"No, you listen Teresa. Drop it. We came out to enjoy ourselves and catch up on what's going on in our lives, not to get into another fight. That's what did us in before, 'member? I appreciate the concern, but I'm cool. I got this. It ain't a thing, and I don't need you motherin' me. Leave that fer Ryan and fer Chet's kids." Monica sighed and leaned back, swinging her head around. "God, what happened to you? It's like you've lost all your fun! Like you're losing you! What happened to the Teresa I knew who was down to try anything once? The Teresa that was always the life of the party- that Teresa, who I was thinking might enjoy a little fun, a quick pick-me-up after our drinks? I mean, God knows girl, you need it."
"Yeah, well, I got responsibilities now, " Teresa said shortly, avoiding looking at Monica. "But go ahead, if you want to. Tell me everything. Tell me all about this Marcus who's so great and all the coke you two do together in bed."
"Tsss!" Monica took a deep drag on her cigarette. "Miss High-And-Mighty..." she growled as she exhaled. "Since when did you get a stick up your ass?" Teresa's eyes flashed black, and Monica knew she had hit a spot. "You know what? Sure. I'll tell you about Marcus. I'll tell you all about Marcus, since obviously you got man problems enough as it is and need to hear about mine."
"Oh, shut the fuck up, Monica. Just shut the fuck up and drink."
They drank in silence for a while, a gulf of noise filled with the sounds of pool, laughter, shouts, and honky tonk separating them. It always seemed to end up like this lately with them. This had been the reason they hadn't seen each other in five months. The last time it had been worse- Teresa was still attending David Diamond's church and had insisted they meet for coffee instead of a beer. Monica had laughed at her that she was trying to escape her destiny as the Budweiser Queen, and Teresa had blown up at Monica that at least she was on the right path with a husband that took care of her, a good job, and God in her life. Five months later and she had been the one calling up Monica to apologize and admit she had been a stupid ass. They'd arranged a peace meeting over some beers at their old favorite bar they used to work at. So much for peace.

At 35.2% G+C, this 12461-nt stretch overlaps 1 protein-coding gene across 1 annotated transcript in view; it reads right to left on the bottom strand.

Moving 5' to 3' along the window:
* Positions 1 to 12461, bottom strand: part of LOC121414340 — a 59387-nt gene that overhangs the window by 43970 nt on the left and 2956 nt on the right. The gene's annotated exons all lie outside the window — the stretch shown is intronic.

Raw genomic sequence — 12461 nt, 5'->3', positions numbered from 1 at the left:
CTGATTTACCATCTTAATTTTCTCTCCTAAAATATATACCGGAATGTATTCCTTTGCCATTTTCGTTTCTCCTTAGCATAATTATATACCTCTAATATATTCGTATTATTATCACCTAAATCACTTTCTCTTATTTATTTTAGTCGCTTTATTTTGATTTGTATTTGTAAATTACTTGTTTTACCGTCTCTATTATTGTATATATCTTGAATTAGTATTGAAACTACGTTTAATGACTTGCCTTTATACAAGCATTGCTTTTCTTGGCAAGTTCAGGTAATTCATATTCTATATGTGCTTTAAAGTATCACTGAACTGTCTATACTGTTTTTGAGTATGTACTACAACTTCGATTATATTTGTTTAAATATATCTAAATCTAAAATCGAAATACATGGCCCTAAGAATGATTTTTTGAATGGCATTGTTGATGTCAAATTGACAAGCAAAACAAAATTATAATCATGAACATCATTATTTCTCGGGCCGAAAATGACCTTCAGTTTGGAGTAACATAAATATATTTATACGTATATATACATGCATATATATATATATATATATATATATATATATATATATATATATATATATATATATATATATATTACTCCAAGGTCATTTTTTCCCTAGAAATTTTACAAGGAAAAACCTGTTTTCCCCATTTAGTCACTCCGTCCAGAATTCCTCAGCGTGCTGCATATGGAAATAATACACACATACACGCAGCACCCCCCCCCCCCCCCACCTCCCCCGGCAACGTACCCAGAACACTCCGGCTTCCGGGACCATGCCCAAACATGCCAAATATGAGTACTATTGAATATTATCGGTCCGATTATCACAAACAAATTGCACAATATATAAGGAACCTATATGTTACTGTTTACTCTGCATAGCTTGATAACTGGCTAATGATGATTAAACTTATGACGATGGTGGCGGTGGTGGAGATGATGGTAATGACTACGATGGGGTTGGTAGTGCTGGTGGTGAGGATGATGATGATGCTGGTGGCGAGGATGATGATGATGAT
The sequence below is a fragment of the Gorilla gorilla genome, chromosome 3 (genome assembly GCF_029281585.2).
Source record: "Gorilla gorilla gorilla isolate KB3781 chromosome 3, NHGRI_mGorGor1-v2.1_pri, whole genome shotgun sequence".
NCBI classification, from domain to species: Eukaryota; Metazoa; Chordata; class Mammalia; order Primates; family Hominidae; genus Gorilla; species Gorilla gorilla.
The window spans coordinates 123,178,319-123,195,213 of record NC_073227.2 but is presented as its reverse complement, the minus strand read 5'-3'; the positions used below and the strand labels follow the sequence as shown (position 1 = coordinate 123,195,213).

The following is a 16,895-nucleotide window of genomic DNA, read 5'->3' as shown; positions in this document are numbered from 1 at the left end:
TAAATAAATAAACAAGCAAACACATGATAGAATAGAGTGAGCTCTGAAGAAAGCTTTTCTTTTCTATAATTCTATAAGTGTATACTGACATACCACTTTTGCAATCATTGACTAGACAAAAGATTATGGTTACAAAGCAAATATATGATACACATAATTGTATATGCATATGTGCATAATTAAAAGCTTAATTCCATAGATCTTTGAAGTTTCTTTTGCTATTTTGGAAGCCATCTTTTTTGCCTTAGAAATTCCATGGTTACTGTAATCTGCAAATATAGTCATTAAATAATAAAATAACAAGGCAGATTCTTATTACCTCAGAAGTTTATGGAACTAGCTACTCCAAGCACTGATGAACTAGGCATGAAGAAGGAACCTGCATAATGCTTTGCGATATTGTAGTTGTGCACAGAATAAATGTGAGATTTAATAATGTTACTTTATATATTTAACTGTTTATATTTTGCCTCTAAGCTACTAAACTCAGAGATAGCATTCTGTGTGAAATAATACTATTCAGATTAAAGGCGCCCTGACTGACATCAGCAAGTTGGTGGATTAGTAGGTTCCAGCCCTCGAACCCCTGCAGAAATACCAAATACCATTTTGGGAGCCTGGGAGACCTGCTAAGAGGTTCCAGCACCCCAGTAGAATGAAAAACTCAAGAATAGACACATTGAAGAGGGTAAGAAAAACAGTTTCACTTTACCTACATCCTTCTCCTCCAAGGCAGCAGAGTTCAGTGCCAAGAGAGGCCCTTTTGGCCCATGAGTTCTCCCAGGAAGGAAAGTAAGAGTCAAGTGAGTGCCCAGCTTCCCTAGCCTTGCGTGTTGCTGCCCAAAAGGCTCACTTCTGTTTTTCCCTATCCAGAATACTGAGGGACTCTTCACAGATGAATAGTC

As they sat smoking and drinking neither looked at the other. Each tried hard to pay attention to everything else in the room but the woman sitting next to her. Teresa was just about done with her beer and debating leaving once she had finished her last draught when there was an odd lull in the bar. The jukebox program had stopped playing and was searching for a new song. With a static humm close to the realm of subsonic a new melody began to unfold, then sent out as ambassador the first harmonic chords of "You Don't Know How It Feels" by Tom Petty and The Heartbreakers. The melody wailed out over the subdued noise of conversations and glasses clunking on wood to greet her heart like an old friend.
Teresa exhaled, trying to fight the battle within her chest. Finally she took a deep drag of her cigarette, knowing she had lost. She loved that song. From the first time she had heard it she had loved it and could never be upset while listening to it. So many memories attached to a few simple chords, and a lot of them were with Monica; all it took was a few howls from that harmony and she was back to high school days, staying out past curfew and driving fast down Siegen Lane, windows down with this song blasting as she and Monica screamed along to it. She glanced over at the old friend that she had been trying to ignore for the last ten minutes, and from the expressions on her face Teresa could tell Monica was traveling down similar lanes of memory herself. Monica caught her looking her way and smiled at her. She laughed, then shook her head, holding up her hands.
"Leave it to Tom Petty," Teresa sighed, then held out the bottom of her beer. "I could never be pissed off while listening to this song. Truce?"
"Truce," Monica agreed and tapped the bottom of her bottle to Teresa's.
"Sorry for being such a bitch," Teresa grudgingly added.
"Why? You've always been one, why apologize now?"
"Naw, naw, you're right," Teresa conceded. "It's your life, you know what you're doing. I just....worry about you is all. You're my friend, Monica. One of my oldest friends, too. We grew up together- I have to worry about you. We just wouldn't be friends if I didn't."